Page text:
What is it?

Sinusitis is a common condition in which the lining of the sinuses becomes inflamed. It’s usually caused by a viral infection and often improves within two or three weeks. The sinuses are small, air-filled cavities behind your cheekbones and forehead. The mucus produced by your sinuses usually drains into your nose through small channels. In sinusitis, these channels become blocked because the sinus linings are inflamed (swollen).

What are the symptoms?

Sinusitis usually occurs after an upper respiratory tract infection, such as a cold. If you have a persistent cold and develop the symptoms below, you may have sinusitis. Symptoms of sinusitis include:

  • A green or yellow discharge from your nose.
  • A blocked nose.
  • Pain and tenderness around your cheeks, eyes or forehead.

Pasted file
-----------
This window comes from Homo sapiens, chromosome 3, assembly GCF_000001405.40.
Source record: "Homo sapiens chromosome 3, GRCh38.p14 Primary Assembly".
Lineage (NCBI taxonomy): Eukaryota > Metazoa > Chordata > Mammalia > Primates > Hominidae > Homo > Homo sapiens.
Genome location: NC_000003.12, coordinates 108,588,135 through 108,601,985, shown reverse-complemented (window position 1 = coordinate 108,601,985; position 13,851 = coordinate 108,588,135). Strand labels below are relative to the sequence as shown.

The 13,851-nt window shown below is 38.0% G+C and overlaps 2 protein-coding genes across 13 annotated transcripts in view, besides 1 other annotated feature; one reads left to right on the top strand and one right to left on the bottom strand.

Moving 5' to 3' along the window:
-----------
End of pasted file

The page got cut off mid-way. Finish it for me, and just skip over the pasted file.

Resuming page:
• A sinus headache.
  • A high temperature (fever) of 38°C (100.4°F) or above.
  • Toothache.
  • A reduced sense of smell.
  • Bad breath (halitosis).

Children with sinusitis maybe:

  • Irritable.
  • Breathe through their mouth, and have difficulty feeding.
  • Their speech may also sound nasal (as though they have a stuffy cold).

The symptoms of sinusitis often clear up within a few weeks (acute sinusitis), although occasionally they can last three months or more (chronic sinusitis).

What to expect?

You can try the following things:

  • Painkillers such as Tylenol might help in relieving pain and fever.
  • Steam inhalations may be taken if possible to relieve nasal congestion.
  • Drink plenty of fluids.
  • Cover your mouth or nose when coughing or sneezing.
  • Wash your hands frequently as cold viruses often survive for hours in the open such as doorknobs, pens & other surfaces.
  • Undertake moderate exercise to strengthen the immune system thus preventing cold & other infections.
  • Avoid smoking and avoid other environmental pollution if possible.
  • Avoid contact with people who have cold or at least avoid sharing their towels, silverware & beverages with others.

Seek consult if your symptoms worsen or persist for more than 4 days.

Think you might have Acute sinusitis?

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Think you might have Acute sinusitis?